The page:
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Forest fires, floods do not have to become disasters: United Nations (UN) risk report

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  Hazards such as earthquakes floods heat waves and wildfires can be prevented from becoming life threatening disasters according to the authors of a UN report released Wednesday From unprecedented heat waves in British Columbia to wildfires in the Mediterranean floods in Nigeria and droughts in Taiwan the period between 2021 and 2022 saw unprecedented catastrophic disasters in every corner of the world Some 10 000 people lost their lives and an estimated 280 million worth of damage was caused worldwide The latest report Interconnected Disaster RiskOpens in new windows from the United Nations University Institute for Environment and Human Security UNU EHSOpens in new window finds that many of these disasters share root causes At the same time the study authors found that solutions to prevent or control them are also closely related Connecting the dots Disasters that occur in completely different parts of the world at first seem disconnected from each other But when you start looking at them in more detail it quickly becomes clear that they are caused by the same things for example greenhouse gas emissions or unsustainable consumption said Dr Zita Sebesvari lead author and deputy director of UNU EHS To connect the dots the Interconnected Disaster Risks report research team looked below the surface of each disaster and identified the drivers that allowed them to occur in the first place For example deforestation leads to soil erosion which in turn makes the land highly susceptible to hazards such as landslides droughts and sandstorms An even deeper dive shows that the drivers of disasters are shaped by shared root causes that are more systemic in nature such as across economic and political systems Deforestation goes back to the placing of economic interests over those of the environment and to unsustainable consumption patterns Other common root causes found in the report include unequal development and livelihood opportunities human induced greenhouse gas emissions and legacies of colonialism It is root causes like these that can be found in disasters around the world The connections don t stop at root causes and drivers but also with who and what is most at risk Vulnerable groups both in human settlements and in natural ecosystems continue to be the most affected by disasters Let nature work However solutions are also interconnected which means that one type of solution can be applied in various contexts to reduce the impact of disasters in different parts of the world Furthermore there are multiple solutions to address a disaster and they are most powerful when applied in combination with each other The let nature work solution for example relies on the force of nature to prevent risks and avert disasters Prescribed fires in forests can reduce the risk of megafires in the Mediterranean restoring urban rivers and streams can reduce the impacts of floods like the one that hit New York after Hurricane Ida and investing in boosting early warning systems can improve prediction and communication of risks in advance In three of the events analyzed in the report the British Columbia heat wave the Tonga volcano and tsunami and the Lagos floods in Nigeria early warning systems could have reduced deaths according to the report If we don t want the disasters we are currently experiencing to become the new normal we need to recognize that they are interconnected as are their solutions says lead author Dr Jack O Connor We have the right kind of solutions to better prevent and manage hazards but we urgently need to invest in scaling them up and developing a better understanding of how they can work in combination with each other We are all part of the solution Not all solutions will suit everyone Redistributing resources across generations countries and groups of people with different vulnerabilities or calling for the inclusion of actors who are rarely heard will mean that some will need to share their resources more widely than they currently do Solutions are not limited to governments policymakers or the private sector They can also be carried out at the individual level the researchers insist We can let nature work when we give it back spaces We can promote sustainable consumption by being aware of where our food comes from and where we buy it We can work together to prepare our communities for a disaster says O Connor The point is that we as individuals are part of a larger collective action which goes a long way toward creating significant positive change We re all part of the solution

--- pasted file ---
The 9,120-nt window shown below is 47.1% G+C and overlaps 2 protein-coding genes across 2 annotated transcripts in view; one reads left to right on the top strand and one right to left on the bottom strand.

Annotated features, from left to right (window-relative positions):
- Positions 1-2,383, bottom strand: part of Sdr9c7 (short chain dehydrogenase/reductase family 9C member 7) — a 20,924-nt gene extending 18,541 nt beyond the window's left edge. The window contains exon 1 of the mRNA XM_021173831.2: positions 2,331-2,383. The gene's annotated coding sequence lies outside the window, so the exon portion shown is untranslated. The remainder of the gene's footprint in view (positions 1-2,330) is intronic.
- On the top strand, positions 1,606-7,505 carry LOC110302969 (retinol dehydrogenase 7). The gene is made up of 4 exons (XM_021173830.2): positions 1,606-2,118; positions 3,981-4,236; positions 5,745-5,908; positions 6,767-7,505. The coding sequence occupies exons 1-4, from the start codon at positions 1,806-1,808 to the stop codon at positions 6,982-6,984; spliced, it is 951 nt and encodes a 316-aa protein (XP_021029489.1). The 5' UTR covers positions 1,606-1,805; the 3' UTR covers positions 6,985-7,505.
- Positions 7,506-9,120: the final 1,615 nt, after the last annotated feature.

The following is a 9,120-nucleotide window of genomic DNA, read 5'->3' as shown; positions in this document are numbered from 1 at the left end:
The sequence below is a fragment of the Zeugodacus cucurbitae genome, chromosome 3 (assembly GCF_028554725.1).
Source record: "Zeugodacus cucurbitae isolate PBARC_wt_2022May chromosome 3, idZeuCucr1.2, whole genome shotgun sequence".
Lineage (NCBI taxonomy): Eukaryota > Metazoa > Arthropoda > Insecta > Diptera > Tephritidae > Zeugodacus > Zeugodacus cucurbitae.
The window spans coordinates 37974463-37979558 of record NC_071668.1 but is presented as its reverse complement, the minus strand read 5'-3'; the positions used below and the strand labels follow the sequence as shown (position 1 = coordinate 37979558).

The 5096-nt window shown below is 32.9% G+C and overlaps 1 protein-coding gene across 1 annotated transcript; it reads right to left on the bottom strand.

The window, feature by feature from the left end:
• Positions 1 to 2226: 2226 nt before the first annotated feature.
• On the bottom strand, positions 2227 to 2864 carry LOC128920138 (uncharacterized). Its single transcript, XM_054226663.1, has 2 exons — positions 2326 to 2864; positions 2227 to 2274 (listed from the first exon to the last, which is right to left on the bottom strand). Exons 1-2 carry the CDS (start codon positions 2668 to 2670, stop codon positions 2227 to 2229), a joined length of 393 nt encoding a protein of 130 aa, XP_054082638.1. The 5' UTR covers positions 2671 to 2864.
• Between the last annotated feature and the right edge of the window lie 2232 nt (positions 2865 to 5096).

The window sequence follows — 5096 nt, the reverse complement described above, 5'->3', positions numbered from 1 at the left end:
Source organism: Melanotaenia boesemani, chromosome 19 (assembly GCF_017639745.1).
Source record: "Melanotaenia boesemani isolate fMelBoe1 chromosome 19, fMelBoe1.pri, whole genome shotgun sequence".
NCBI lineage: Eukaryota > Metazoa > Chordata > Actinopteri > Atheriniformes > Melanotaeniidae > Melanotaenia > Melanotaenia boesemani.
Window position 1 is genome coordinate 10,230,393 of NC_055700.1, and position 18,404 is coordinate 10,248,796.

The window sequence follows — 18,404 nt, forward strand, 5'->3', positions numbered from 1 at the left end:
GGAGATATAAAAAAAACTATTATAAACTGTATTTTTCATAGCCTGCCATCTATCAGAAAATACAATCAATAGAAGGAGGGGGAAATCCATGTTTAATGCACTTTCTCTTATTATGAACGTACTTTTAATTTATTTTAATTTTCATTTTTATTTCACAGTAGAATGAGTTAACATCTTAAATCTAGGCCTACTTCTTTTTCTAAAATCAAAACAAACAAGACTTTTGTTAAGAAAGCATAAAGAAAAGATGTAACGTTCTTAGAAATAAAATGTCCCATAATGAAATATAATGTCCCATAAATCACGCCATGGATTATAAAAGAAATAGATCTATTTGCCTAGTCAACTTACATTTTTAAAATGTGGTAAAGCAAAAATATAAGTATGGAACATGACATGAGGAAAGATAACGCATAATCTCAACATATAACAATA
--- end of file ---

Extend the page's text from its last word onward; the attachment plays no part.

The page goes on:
Forest fires, floods do not have to become disasters: United Nations (UN) risk report